A co-dimension 1 boundaryless, connected manifold in a simply connected manifold separates it into two components -- this is a version of the generalized Jordan-Brouwer separation theorem, and most proofs of this theorem adapt immediately to this case.
So your manifold, call it $N$ is the boundary of two manifolds $N = \partial W$, $N= \partial V$ and $V \cup W$ is the given simply connected manifold, and $V \cap W = N$, with both $V$ and $W$ path-connected.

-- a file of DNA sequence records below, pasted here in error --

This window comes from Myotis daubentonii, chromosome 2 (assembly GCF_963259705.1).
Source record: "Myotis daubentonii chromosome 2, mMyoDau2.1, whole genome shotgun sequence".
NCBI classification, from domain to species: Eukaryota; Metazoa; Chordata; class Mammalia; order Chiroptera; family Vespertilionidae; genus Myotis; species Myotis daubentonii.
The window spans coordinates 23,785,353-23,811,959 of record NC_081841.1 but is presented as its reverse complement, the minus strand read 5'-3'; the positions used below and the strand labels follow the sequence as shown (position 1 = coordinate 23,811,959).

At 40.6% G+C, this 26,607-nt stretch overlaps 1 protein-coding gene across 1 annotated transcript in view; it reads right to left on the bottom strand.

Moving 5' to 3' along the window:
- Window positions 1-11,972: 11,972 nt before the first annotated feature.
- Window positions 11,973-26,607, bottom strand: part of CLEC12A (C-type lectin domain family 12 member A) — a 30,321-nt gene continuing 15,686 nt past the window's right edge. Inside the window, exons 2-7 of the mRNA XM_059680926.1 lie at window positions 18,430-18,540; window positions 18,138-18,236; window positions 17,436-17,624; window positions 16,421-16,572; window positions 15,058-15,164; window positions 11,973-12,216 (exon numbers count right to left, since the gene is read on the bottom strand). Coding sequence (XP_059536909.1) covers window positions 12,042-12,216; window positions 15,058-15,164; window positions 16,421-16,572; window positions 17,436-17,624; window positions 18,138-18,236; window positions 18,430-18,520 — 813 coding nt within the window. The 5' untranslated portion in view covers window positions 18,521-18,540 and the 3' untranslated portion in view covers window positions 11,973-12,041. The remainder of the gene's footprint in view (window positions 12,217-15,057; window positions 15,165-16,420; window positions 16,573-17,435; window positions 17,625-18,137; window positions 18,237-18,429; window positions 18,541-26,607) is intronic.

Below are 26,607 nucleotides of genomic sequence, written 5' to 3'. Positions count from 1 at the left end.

So the next step is proving that if a manifold is the boundary of another manifold, its Euler characteristic is even. There's a lot of different arguments for this. A simple one is to start with $N = \partial V$, and construct the double $dV$ of $V$. Then $\chi dV = \chi V + \chi V - \chi N$.
So $$\chi N = 2 \chi V - \chi dV$$
Think about various cases. If $N$ is even dimensional, $dV$ is odd dimensional, and it's closed, to by Poincare duality, $\chi dV=0$ and you're done.
If $N$ is odd dimensional, $\chi N=0$ and you're done.